UK military fear: middle class could become revolutionary class


Richard Moore

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Economic Armageddon Is Coming

By Joel S. Hirschhorn

04/24/07 "ICH" --- -- Stop being a compliant consumer.  Face the ugly truth.  
Don¹t get fooled by the stock market.  Accept the need for the mistreated middle
class to become the revolutionary class.  The British military establishment's 
most prestigious think tank sees what too few over-consuming Americans are 
willing to anticipate.  Unjustified and mounting economic inequality is planting
the seeds for global economic conflict.

Here is what the new report from the UK Defense Ministry's Development, Concepts
and Doctrine Centre warned might happen by 2035.  "The middle classes could 
become a revolutionary class. The growing gap between themselves and a small 
number of highly visible super-rich individuals might fuel disillusion with 
meritocracy, while the growing urban under-classes are likely to pose an 
increasing threat...Faced by these twin challenges, the world's middle-classes 
might unite, using access to knowledge, resources and skills to shape 
transnational processes in their own class interest."

Consider the wisdom of economist John Maynard Keynes: The rich are tolerable 
only so long as their gains appear to bear some relation to roughly what they 
have contributed to society.  Think of it as proportional and justified economic
success.  This can be tolerated by poor and middle class people if they believe 
the economic system is fair and properly rewards those who work harder or have 
better capabilities.  But truly obscene economic rewards angers people.  When 
most prosperity and wealth is unfairly channeled to relatively few Upper Class 
people, it is only a matter of time until fuming, resentful people in the Lower 
Class decide enough is enough and revolt.  Perhaps violently, if the political 
system remains controlled by the Upper Class.

A ton of data demonstrate how crazy our economic system has become where a 
relatively few receive astronomical gains that no rational person could see as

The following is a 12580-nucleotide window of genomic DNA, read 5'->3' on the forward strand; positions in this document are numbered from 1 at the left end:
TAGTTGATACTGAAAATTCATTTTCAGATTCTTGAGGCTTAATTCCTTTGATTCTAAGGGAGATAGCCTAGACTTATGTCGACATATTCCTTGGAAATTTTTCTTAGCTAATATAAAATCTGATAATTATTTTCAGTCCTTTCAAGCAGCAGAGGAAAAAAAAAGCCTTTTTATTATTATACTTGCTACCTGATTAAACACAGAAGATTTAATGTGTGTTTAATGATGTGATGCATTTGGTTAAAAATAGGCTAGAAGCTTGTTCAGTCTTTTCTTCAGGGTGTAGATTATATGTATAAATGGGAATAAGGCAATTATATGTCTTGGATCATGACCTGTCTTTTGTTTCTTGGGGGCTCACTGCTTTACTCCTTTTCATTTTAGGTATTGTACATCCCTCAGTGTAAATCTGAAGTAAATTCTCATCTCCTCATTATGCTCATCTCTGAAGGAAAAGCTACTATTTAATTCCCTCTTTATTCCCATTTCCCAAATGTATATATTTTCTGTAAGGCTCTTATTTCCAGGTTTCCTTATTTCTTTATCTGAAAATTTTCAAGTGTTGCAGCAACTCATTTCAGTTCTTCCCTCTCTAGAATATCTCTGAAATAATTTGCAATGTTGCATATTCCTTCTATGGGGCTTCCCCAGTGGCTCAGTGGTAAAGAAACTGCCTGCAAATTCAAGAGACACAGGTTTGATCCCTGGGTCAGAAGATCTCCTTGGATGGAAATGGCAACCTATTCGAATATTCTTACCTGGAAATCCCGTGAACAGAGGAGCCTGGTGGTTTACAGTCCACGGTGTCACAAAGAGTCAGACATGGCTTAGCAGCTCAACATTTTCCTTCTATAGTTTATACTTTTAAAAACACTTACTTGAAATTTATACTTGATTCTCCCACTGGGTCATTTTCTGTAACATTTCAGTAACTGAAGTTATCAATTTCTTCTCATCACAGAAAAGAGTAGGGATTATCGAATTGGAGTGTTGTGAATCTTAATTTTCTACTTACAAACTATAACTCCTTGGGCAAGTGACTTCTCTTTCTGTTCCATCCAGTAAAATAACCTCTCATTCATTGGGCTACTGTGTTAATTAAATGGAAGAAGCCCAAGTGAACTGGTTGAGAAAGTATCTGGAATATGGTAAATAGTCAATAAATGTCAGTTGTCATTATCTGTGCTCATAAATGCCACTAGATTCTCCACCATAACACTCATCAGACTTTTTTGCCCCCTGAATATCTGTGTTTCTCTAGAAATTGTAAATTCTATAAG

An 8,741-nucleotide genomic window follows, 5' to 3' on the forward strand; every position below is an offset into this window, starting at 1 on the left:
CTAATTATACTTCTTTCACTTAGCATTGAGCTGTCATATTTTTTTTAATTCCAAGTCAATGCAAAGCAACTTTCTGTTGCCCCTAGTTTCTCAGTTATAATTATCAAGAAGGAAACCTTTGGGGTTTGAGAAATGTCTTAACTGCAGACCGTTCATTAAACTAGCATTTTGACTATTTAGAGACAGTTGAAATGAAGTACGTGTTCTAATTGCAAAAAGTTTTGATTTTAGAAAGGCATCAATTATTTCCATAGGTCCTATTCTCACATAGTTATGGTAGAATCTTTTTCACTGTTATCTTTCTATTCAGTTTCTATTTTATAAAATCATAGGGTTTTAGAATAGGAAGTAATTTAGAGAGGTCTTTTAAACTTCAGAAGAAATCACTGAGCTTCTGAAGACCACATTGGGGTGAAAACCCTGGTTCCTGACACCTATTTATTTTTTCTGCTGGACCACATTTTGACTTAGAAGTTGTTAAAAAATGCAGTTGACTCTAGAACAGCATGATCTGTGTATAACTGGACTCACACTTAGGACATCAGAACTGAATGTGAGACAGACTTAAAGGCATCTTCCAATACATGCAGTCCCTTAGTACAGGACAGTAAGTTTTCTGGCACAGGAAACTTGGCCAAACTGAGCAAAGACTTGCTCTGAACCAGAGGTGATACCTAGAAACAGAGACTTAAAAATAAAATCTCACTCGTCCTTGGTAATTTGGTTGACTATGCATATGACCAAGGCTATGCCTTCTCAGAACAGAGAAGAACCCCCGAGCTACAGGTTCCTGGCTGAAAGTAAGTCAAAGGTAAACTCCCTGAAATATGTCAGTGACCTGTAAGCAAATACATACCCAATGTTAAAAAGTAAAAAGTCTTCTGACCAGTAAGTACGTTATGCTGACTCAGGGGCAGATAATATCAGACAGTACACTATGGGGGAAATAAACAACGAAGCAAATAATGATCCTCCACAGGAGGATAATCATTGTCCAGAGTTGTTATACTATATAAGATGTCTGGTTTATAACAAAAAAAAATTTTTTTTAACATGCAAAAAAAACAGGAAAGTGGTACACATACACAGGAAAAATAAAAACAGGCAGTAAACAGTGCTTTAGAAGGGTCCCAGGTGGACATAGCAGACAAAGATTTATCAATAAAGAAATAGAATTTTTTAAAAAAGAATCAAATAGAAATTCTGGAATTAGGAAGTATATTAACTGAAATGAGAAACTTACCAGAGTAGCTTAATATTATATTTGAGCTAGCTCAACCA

justified.  One study tracked down home ownership data for 488 CEOs in the S&P 
500 Index set of companies. The typical home of the CEOs has 12 rooms, sits on 
5.37 acres, and carries a $3.1 million price-tag.  Companies big enough to rate 
S&P 500 status hiked their median CEO pay by 23.78 percent in 2006 to $14.8 
million.  In comparison, U.S. worker weekly wages rose just 3.5 percent in 2006.

Despite what you hear about the sagging housing market and the many people 
facing foreclosure, business at the top end of the U.S. housing market is 
booming.  Sales of homes in the $5 million-and-up price range rose 11 percent 
last year, reports the Dallas-based Institute for Luxury Home Marketing. Ten 
residential properties sold for over $28 million in 2006. The most expensive in 
New Jersey sold for $58 million; it went to Richard Kurtz, the CEO of Advanced 
Photonix, a telecom supplier.  In the ³ultra-luxury market² a set of suites in 
New York¹s fabled Plaza Hotel was converted last year into one-bedroom condos 
that start at $6.9 million.

From another study we learn that pay for American college presidents over the 
past decade has jumped seven times faster than pay for college faculty.  In 
1996, only one college president took home over $500,000. In 2006, 112 college 
presidents hit that mark. Meanwhile, after inflation, compensation for college 
professors increased just 5 percent since 1996.  And college students have faced
rapidly mounting tuition far higher than inflation rates.

CEOs are getting away with economic murder.  Bob Nardelli, the CEO who departed 
Home Depot early this year, had an exit package worth $210 million.  IBM CEO Sam
Palmisano took home $18.8 million in 2006 and will receive $34.9 million in 
deferred pay and $33.1 million in retirement benefits when he leaves IBM.  Even 
more extreme is the case of Occidental Petroleum CEO Ray Irani. The interest